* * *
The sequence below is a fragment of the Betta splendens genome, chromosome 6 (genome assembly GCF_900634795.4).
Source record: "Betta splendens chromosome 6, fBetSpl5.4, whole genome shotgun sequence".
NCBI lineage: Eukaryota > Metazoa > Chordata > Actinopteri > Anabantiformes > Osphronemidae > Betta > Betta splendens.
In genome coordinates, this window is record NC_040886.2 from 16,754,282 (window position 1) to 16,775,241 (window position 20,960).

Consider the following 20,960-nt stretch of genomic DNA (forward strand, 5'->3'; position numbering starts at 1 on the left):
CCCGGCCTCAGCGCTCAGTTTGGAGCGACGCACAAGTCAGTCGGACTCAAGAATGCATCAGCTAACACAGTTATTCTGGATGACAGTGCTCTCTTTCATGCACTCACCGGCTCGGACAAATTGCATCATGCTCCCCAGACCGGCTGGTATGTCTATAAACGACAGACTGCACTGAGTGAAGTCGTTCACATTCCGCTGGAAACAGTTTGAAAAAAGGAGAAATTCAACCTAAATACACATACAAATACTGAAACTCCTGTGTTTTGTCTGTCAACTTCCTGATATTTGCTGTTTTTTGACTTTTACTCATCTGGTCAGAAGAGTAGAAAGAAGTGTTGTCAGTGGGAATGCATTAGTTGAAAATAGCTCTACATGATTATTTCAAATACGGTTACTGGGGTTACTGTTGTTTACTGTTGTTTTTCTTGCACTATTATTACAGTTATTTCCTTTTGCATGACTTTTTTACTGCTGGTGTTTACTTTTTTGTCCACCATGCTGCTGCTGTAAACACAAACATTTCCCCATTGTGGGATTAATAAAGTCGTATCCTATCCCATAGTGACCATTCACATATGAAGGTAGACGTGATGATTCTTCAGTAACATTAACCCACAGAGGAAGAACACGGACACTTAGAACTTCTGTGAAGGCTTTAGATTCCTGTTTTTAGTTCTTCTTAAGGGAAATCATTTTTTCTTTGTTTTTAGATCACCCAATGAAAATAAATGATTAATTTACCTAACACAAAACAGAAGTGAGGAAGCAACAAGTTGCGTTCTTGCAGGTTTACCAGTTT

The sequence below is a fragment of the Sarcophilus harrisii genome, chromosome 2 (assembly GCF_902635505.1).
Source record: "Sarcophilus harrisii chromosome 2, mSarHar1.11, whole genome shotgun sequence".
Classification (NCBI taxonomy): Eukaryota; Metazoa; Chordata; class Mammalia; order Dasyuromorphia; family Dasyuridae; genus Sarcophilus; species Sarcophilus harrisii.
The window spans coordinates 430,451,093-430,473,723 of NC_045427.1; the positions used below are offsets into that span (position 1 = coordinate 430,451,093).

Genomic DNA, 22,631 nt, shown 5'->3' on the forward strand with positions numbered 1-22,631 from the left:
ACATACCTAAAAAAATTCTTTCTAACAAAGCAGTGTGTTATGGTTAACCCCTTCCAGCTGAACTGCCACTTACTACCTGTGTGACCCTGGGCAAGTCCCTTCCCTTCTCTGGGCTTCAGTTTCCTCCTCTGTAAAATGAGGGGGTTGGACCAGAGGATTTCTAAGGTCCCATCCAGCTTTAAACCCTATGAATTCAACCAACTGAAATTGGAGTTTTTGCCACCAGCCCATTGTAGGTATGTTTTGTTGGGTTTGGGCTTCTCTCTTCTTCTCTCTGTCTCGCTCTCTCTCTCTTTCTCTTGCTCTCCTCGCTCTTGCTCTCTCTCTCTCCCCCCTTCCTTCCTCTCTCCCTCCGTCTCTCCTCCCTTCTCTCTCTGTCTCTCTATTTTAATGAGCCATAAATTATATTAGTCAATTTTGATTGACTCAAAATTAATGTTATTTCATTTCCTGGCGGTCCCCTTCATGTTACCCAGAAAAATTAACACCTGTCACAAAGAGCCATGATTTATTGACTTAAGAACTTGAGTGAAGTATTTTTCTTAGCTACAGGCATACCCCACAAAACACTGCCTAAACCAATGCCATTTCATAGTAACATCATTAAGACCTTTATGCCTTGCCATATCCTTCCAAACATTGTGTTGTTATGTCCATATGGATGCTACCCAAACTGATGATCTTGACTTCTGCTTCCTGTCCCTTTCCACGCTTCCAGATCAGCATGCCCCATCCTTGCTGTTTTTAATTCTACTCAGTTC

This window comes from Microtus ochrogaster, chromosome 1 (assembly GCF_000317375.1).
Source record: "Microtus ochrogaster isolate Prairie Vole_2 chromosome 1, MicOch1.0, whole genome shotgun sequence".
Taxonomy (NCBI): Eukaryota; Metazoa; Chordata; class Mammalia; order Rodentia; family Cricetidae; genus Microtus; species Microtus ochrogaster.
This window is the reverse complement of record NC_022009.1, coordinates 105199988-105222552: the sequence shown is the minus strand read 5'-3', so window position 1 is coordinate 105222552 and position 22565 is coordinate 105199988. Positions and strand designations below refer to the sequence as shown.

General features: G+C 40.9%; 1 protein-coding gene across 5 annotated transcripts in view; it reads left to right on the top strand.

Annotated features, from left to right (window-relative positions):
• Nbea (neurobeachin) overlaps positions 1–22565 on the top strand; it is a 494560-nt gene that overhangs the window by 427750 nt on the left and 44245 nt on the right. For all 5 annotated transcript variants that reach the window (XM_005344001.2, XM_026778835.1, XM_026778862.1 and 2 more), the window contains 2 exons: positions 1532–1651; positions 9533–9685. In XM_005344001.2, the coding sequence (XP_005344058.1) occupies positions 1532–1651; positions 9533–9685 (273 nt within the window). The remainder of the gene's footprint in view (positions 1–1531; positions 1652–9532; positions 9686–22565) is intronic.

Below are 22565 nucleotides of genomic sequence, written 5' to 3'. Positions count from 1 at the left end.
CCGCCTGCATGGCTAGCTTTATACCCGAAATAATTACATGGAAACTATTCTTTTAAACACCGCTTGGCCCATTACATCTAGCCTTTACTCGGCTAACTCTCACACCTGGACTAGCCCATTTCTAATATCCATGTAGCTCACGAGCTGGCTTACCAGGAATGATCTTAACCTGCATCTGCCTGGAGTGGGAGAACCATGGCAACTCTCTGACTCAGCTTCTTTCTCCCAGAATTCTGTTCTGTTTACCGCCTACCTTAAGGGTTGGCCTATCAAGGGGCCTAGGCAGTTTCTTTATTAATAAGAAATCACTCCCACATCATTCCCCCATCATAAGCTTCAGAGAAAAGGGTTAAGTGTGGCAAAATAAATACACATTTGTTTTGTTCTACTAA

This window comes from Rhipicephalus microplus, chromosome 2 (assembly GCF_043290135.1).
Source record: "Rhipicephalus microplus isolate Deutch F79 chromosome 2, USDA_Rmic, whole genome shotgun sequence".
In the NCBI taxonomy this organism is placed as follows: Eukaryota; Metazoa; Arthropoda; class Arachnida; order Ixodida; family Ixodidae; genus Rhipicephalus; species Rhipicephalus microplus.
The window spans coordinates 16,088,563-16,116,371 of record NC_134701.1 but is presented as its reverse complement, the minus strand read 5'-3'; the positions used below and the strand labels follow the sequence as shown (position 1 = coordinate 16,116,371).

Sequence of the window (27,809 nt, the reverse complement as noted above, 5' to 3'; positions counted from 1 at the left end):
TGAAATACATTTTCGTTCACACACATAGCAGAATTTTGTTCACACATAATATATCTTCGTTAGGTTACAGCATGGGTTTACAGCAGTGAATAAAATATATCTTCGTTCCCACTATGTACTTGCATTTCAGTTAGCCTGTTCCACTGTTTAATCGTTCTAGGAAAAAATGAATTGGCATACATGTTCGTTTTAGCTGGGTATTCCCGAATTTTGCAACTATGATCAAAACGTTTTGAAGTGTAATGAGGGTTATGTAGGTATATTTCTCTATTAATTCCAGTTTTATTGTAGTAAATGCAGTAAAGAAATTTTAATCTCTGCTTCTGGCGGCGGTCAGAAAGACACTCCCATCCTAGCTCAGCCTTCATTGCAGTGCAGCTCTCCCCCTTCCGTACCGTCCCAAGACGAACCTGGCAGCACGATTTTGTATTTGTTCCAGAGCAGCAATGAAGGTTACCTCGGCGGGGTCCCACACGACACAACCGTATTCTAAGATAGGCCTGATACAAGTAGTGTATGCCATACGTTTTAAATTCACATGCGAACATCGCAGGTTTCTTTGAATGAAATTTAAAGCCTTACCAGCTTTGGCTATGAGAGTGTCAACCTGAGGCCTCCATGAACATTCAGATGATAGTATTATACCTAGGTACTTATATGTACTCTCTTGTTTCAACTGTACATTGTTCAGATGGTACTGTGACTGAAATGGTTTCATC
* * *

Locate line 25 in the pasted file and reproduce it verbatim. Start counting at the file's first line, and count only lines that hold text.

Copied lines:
The window spans coordinates 16,088,563-16,116,371 of record NC_134701.1 but is presented as its reverse complement, the minus strand read 5'-3'; the positions used below and the strand labels follow the sequence as shown (position 1 = coordinate 16,116,371).